“Poetry is an impulse for me. I write poetry because I have to. It’s the reason I write . . .I write poetry to to explore, as I imagine many do with this form. Poetry can be an exercise -a way to play with words . . . I write to speak, to say something to the world, and to engage the world.” – Christopher Leo Couch.
5. Where Do You Find Your Inspiration to Write? Do You Find There Is a Time of Day You Most Like to Write?
Many things inspire me to write such as current events, a moment of beauty, and the concerns of myself and other people. I’m inspired to write when words come to mind or heart which I cannot let go of.
Currently, I most like to write in the early evening and revise in the afternoon the next day. I often enjoy writing first thing in the morning, when my mind is new and I encounter the world in an open way (or as open as the day and I are going to get).
6. What Are Your Most Current Writing Poetry Projects? Any Hopeful Projects You Are Working On?
I’m working on composing a series of psalms. I’m not the first person to express psalms in a new way. I’m not sure how I began working on this project. A psalm, simply put, is asong to God. Perhaps, I was writing out a prayer and thought there might be somethinglyrical about it. At any rate, I continue working on writing a series if psalms.
It’s also been a dream of mine to study and train for an MFA in Creative Writing. I’ve applied to various programs, though have not worked out a method to afford taking courses in a Creative Writing Program, which is why it’s a dream. But I do have an active, waking dream to lead a creative writing class.
While recovering from my surgery (I must have had more time than I recall), I drafted averse novel for a young-adult audience. I have great fondness for the genre and have been delighted to teach it, study it, and simply read it. I’ve written works, often indramatic voice, for groups and special events; I’d be glad to continue writing works such as this.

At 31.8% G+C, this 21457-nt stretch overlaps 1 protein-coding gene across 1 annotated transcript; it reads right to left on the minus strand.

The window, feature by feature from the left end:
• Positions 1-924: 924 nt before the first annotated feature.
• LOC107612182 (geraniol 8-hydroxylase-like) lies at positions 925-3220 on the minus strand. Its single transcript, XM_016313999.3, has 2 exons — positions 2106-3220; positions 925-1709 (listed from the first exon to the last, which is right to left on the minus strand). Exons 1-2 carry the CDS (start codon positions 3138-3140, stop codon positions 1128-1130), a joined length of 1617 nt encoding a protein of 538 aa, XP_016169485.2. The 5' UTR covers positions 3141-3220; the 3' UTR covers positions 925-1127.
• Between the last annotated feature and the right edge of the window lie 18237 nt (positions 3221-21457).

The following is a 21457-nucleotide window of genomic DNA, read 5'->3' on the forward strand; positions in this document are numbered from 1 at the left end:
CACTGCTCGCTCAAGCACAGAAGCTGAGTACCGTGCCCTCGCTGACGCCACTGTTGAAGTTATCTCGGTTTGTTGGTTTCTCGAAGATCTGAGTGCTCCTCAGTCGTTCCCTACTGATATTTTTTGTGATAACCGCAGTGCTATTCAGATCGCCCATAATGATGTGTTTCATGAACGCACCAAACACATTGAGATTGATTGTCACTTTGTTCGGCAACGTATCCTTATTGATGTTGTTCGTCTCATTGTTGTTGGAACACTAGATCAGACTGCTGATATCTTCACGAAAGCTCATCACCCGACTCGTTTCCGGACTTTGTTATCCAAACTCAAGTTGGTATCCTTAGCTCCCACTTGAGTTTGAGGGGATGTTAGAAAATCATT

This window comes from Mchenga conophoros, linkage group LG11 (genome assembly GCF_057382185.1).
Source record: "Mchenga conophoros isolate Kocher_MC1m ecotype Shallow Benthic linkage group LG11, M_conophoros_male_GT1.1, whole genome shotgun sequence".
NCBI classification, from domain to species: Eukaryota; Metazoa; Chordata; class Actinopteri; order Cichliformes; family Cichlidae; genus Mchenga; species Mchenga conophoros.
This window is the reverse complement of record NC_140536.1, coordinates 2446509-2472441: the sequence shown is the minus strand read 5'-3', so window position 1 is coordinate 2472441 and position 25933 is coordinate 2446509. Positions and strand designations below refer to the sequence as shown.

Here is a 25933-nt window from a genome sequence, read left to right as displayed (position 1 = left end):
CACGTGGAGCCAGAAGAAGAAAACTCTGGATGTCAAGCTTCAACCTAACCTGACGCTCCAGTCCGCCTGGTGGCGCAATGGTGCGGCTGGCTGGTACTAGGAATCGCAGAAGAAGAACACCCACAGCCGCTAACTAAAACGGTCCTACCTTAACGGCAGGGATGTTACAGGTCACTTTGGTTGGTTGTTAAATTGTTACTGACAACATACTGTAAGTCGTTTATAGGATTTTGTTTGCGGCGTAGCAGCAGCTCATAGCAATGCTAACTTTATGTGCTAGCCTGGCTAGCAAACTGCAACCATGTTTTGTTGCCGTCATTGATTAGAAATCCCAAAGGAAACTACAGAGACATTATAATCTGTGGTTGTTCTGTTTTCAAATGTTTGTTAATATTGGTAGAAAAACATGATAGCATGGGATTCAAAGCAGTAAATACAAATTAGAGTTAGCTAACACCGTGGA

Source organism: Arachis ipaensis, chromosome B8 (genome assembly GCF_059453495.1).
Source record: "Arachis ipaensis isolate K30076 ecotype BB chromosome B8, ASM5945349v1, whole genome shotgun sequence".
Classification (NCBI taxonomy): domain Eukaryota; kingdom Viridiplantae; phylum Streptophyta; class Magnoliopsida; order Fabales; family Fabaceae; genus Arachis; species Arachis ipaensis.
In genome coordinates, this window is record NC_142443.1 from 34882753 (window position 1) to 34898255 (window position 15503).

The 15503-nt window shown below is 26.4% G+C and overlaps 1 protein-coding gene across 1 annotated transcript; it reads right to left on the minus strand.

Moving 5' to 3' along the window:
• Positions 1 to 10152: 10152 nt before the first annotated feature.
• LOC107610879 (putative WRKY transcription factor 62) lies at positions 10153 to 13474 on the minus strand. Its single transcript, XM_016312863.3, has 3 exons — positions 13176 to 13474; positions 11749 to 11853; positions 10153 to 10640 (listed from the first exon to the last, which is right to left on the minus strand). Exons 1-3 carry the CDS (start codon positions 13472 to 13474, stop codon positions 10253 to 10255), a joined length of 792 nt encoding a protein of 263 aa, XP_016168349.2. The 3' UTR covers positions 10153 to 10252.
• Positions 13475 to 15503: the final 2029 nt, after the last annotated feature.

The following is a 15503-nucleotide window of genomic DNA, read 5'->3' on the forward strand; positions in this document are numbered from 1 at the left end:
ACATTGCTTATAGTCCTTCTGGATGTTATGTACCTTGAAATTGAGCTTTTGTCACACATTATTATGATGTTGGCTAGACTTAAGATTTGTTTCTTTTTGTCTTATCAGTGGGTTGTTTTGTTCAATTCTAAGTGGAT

I’d love to publish my work, of course. I have mentioned in my blog a dream of mine, to have a collection of my poems published in hardback form. I want my poetry to be a book as the kind of works I look for in bookstores and come upon as treasures abstracted from the mortal—or divine—aspects of earth.
“I want my poetry to be a book just as the kind of works I look for in bookstores and come upon as treasures abstracted from the mortal — or divine — aspects of earth.” – Christopher Leo Couch
7. Have You Published Written Works or Are You Planning to Publish Works of Writing in the Future?
I published numerous works while in graduate school and in my scholarly life. Most of my work, even poetry, has been published in journals. My favorite of these works is an article about ancient riddles and their use in The Hobbit.
For the last church in which I worked, I wrote a devotional series and for a Lentenobservance. I wrote The Way of the Cross—a kind of liturgical writing which has been composed over centuries. If you go to the The Trinity Camp Hill Website, you’ll find my Way of the Cross and the entire experience rendered on line.
8. Can You Briefly Describe the Process You Went Through to Publish or Are Going Through to Have Your Writing Published?
I imagine if I seriously wanted to publish widely, I would need to have a literaryagent, if not an advanced (terminal) degree. What I often do, is send my writing to a groupwhich might be interested in printing it. Sometimes I’ve been commissioned to write certain pieces. Sometimes sending your writing to interested parties works and sometimes it doesn’t.
On a side note, I’ve heard there maybe a new planet discovered in our solar system. If so, it’s going to need a name. I posted a poem about my choice of Minerva (Roman god of wisdom), which many of you (thank you) like as well. I also sent my suggestion to NASA. Maybe, they will like my name choice as well?
“Most of my work, even poetry, has been published in journals. My favorite of these works is an article about ancient riddles and their use in The Hobbit.” – Christopher Leo Couch
9. What is Your Writing Process Like?
I’ve described something of my writing process above; I write. It’s not usually so hard, because I know I’ll write stuff that I won’t keep. But I’m still writing. The computer is especially (truly, really) helpful with my writing. I can draft, move things around, and create new saved versions and files. It’s so easy now with the a computer. Sometimes, I wonder how I made it through my Master’s Degree using a typewriter. (A mechanical word-calculating device networked to nothing but the typist).